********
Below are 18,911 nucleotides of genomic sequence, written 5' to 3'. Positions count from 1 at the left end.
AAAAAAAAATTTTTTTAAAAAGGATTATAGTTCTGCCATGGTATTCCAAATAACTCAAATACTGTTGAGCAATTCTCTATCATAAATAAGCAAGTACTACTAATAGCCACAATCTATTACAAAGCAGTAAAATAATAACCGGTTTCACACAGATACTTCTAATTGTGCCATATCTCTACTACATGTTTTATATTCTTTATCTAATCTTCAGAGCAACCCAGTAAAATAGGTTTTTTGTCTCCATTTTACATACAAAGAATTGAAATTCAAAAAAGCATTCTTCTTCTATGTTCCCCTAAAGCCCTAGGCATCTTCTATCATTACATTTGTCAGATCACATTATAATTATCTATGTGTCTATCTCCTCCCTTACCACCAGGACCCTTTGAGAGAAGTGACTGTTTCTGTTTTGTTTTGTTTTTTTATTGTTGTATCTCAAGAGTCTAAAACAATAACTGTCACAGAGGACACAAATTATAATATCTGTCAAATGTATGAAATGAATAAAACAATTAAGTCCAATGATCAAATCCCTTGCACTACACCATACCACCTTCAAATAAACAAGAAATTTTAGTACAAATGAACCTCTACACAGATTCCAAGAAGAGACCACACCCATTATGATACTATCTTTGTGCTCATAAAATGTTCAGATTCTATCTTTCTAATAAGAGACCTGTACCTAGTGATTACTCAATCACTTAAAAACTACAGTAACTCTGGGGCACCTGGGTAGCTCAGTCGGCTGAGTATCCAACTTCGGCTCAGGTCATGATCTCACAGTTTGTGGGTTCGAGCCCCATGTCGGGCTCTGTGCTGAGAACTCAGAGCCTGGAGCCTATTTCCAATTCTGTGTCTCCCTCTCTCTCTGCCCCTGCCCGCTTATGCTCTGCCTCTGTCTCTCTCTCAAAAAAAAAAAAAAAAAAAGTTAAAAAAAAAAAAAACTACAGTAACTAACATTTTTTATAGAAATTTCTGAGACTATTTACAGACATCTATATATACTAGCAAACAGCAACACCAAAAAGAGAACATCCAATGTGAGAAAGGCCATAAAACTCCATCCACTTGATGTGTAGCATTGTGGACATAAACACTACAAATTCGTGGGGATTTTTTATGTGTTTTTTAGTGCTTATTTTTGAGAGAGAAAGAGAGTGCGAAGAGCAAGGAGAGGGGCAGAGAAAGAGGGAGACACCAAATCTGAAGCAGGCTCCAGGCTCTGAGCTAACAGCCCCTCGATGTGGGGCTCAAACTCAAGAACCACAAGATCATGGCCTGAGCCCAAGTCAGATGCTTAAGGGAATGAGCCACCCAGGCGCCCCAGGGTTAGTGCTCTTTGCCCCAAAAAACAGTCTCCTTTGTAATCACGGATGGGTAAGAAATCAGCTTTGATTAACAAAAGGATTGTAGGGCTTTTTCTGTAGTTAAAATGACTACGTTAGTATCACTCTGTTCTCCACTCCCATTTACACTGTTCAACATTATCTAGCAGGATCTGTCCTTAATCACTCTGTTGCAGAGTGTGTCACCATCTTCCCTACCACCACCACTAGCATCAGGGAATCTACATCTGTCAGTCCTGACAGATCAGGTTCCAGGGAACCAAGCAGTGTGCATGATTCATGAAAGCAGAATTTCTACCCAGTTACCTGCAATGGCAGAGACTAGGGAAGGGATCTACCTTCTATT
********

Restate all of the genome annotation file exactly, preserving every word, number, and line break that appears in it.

Below are 18,911 nucleotides of genomic sequence, written 5' to 3'. Positions count from 1 at the left end.
AAAAAAAAATTTTTTTAAAAAGGATTATAGTTCTGCCATGGTATTCCAAATAACTCAAATACTGTTGAGCAATTCTCTATCATAAATAAGCAAGTACTACTAATAGCCACAATCTATTACAAAGCAGTAAAATAATAACCGGTTTCACACAGATACTTCTAATTGTGCCATATCTCTACTACATGTTTTATATTCTTTATCTAATCTTCAGAGCAACCCAGTAAAATAGGTTTTTTGTCTCCATTTTACATACAAAGAATTGAAATTCAAAAAAGCATTCTTCTTCTATGTTCCCCTAAAGCCCTAGGCATCTTCTATCATTACATTTGTCAGATCACATTATAATTATCTATGTGTCTATCTCCTCCCTTACCACCAGGACCCTTTGAGAGAAGTGACTGTTTCTGTTTTGTTTTGTTTTTTTATTGTTGTATCTCAAGAGTCTAAAACAATAACTGTCACAGAGGACACAAATTATAATATCTGTCAAATGTATGAAATGAATAAAACAATTAAGTCCAATGATCAAATCCCTTGCACTACACCATACCACCTTCAAATAAACAAGAAATTTTAGTACAAATGAACCTCTACACAGATTCCAAGAAGAGACCACACCCATTATGATACTATCTTTGTGCTCATAAAATGTTCAGATTCTATCTTTCTAATAAGAGACCTGTACCTAGTGATTACTCAATCACTTAAAAACTACAGTAACTCTGGGGCACCTGGGTAGCTCAGTCGGCTGAGTATCCAACTTCGGCTCAGGTCATGATCTCACAGTTTGTGGGTTCGAGCCCCATGTCGGGCTCTGTGCTGAGAACTCAGAGCCTGGAGCCTATTTCCAATTCTGTGTCTCCCTCTCTCTCTGCCCCTGCCCGCTTATGCTCTGCCTCTGTCTCTCTCTCAAAAAAAAAAAAAAAAAAAGTTAAAAAAAAAAAAAACTACAGTAACTAACATTTTTTATAGAAATTTCTGAGACTATTTACAGACATCTATATATACTAGCAAACAGCAACACCAAAAAGAGAACATCCAATGTGAGAAAGGCCATAAAACTCCATCCACTTGATGTGTAGCATTGTGGACATAAACACTACAAATTCGTGGGGATTTTTTATGTGTTTTTTAGTGCTTATTTTTGAGAGAGAAAGAGAGTGCGAAGAGCAAGGAGAGGGGCAGAGAAAGAGGGAGACACCAAATCTGAAGCAGGCTCCAGGCTCTGAGCTAACAGCCCCTCGATGTGGGGCTCAAACTCAAGAACCACAAGATCATGGCCTGAGCCCAAGTCAGATGCTTAAGGGAATGAGCCACCCAGGCGCCCCAGGGTTAGTGCTCTTTGCCCCAAAAAACAGTCTCCTTTGTAATCACGGATGGGTAAGAAATCAGCTTTGATTAACAAAAGGATTGTAGGGCTTTTTCTGTAGTTAAAATGACTACGTTAGTATCACTCTGTTCTCCACTCCCATTTACACTGTTCAACATTATCTAGCAGGATCTGTCCTTAATCACTCTGTTGCAGAGTGTGTCACCATCTTCCCTACCACCACCACTAGCATCAGGGAATCTACATCTGTCAGTCCTGACAGATCAGGTTCCAGGGAACCAAGCAGTGTGCATGATTCATGAAAGCAGAATTTCTACCCAGTTACCTGCAATGGCAGAGACTAGGGAAGGGATCTACCTTCTATT